Tuesday, Feb. 10
Daris Merriweather will give a presentation
on Black Tennesseans in the Confederate Army at the Feb. 10 meeting
of Captain E.D. Baxter Camp 2034 Sons of Confederate Veterans in
Fairview. Merriweather, of Nashville, has been researching the subject
for several years and feels the black Confederate soldiers are among
the most neglected in the celebration of Black History Month. The
meeting is 7 p.m. in Room 3 of the Fairview Recreation Center. The
public is invited to attend. For more information, call 615-799-0916
or email email@example.com.
The Dickson Herald, Dickson
TN - Feb 18, 2004
Merriweather speaks to
local SCV Camp
By Teri Burton
Why did so many slave and free black
men fight on the Confederate side of the Civil War? What was the
turning point for the black Confederate soldiers in the Civil
War and how did the Conscription Act of 1862 affect the slaves
and the free men in the time period?
According to Daris Merriweather,
not much is widely known about the African-American role on the
Confederate side, although much is revealed about the black men
who fought for the Union to the north.
Merriweather was the guest speaker
at the February meeting of the Capt. E.D. Baxter Camp of the Sons
of Confederate Veterans Tuesday evening in celebration of Black
In addition, Merriweather said, not many people are aware that
free black men also had slaves of their own.
A longtime researcher and collector of slave objects, Merriweather
said he is a descendent of slaves and has garnered more items
than he can catalogue. He said he plans to eventually publish
a book on his research.
Ive been doing this for 16 years, he said. The
book is 16 years in the making. Youve got to really dig
for this stuff. Lord knows how many diaries Ive read.
Merriweather displayed a number of slave items at the meeting,
including leg and field shackles, original newspaper clippings,
photographs, tobacco pipes, letters and several other recorded
documents from the Civil War era. Some of the documents were copies
of actual enlistment papers for blacks who joined the Confederate
Army, either voluntarily or by force.
Theyre probably the most neglected segment of black
history, said Dennis Lampley, commander for the Capt. E.D.
Baxter Camp. The blacks that fought on the Union side have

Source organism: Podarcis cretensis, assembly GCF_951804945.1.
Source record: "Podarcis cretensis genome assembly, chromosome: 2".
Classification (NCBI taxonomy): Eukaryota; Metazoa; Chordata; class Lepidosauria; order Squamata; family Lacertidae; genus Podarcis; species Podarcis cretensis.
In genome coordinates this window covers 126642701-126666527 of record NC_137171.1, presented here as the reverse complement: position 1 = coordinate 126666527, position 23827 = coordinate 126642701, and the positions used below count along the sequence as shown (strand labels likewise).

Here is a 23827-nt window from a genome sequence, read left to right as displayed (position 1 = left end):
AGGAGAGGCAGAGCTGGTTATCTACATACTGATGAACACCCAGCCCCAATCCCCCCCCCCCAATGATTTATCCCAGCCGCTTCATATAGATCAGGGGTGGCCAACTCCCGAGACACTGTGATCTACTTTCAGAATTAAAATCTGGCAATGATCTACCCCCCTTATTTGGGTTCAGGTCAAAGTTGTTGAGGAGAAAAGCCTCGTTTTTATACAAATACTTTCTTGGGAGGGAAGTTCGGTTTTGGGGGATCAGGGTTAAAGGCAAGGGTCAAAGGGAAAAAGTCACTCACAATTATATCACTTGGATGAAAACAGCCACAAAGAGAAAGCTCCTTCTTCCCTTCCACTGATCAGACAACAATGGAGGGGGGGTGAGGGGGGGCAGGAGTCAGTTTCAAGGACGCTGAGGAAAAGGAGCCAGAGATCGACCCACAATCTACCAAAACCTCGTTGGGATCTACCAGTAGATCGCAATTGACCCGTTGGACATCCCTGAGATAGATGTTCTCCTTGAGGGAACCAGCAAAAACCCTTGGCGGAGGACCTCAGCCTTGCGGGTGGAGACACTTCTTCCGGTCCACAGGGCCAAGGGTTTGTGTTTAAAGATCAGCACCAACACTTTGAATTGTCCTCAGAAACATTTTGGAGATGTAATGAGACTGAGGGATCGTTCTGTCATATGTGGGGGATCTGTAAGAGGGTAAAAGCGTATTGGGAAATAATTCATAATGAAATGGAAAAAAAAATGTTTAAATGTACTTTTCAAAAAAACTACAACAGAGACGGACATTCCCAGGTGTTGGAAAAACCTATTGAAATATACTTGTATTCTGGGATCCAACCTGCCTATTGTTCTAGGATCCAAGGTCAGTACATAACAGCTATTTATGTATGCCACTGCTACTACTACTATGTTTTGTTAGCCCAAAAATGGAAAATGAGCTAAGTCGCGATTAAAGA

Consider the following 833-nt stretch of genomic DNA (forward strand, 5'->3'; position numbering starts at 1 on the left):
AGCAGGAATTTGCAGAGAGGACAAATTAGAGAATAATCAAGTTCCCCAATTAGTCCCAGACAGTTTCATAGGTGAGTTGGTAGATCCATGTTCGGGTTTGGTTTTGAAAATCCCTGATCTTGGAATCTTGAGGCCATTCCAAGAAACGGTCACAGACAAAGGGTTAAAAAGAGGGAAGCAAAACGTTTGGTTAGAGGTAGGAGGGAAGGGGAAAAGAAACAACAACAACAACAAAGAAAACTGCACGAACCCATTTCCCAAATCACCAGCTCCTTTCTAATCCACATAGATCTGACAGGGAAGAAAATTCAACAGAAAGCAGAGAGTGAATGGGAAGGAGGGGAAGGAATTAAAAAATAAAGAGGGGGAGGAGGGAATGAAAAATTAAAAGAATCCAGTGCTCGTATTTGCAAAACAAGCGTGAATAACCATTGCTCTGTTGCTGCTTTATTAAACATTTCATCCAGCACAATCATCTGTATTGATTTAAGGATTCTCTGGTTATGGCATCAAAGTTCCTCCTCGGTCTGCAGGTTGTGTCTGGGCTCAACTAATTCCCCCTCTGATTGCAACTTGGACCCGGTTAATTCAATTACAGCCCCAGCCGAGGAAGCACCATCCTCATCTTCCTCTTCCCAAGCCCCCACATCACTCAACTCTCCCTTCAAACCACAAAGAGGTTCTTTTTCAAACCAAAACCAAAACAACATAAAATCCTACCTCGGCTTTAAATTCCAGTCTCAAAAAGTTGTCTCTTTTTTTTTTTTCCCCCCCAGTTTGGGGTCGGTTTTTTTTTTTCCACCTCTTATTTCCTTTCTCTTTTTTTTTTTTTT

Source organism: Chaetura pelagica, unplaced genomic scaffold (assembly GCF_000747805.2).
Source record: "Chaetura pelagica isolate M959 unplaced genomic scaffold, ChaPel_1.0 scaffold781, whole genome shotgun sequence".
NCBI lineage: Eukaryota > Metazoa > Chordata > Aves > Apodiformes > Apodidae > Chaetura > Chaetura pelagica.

had a lot of publicity, like movies made about them. We, as Sons
of Confederate Veterans, our charge is to honor our Confederate
ancestors and that includes the Cherokee, Chocktaw, Hispanics,
Jews, blacks, everybody.
Merriweather said there were a number of reasons why some African
Americans joined the Confederate Army, including economic reasons.
Did they want the same lifestyle to remain? he said.
Was it because his mother told him to go and protect his
master? Or was he standing behind his country? Those are some
of the reasons.
He went on to explain that each black soldier received $8 per
month in Confederate duty pay and a one-year clothing allowance.
Servants in the mess each received one ration.
The Confederate black soldiers could achieve the rank of captain,
while the Unions black soldiers could only attain the rank
of sergeant, he said.
Merriweather said all of the books written on black soldiers in
the Civil War focus on what the black troops in the North did,
but not what the troops in the South did. His research, he said,
goes back to pre-war slavery and leads into the Civil War.
None of the books tell you that blacks owned slaves,
he said. Blacks owned slaves, slaves owned slaves, its
amazing. The books dont teach you that.
Formerly an antique collector, Merriweather said he was led to
delve into the issue of slavery and Confederate black soldiers
when another antique collector told him he should start a black
I said, What is black antique? and she said, Well,
black people owned stuff like black dolls and this and that and
I thought, I havent seen that in any books,
because all the books were written up North. So I started to collect
just odds and ends.
A woman who lived near Merriweather was a former slave and when
she passed away he decided to start collecting items of slavery.
I found a ton of stuff, he said. I own a sign
from a slave company. The shackles that I brought here are rare,
very rare, especially the field shackle.
Besides writing a book, Merriweather said he eventually plans
to open a museum when he retires.
The more I find, the more I want to find, he said.
Wednesday, February 18, 2004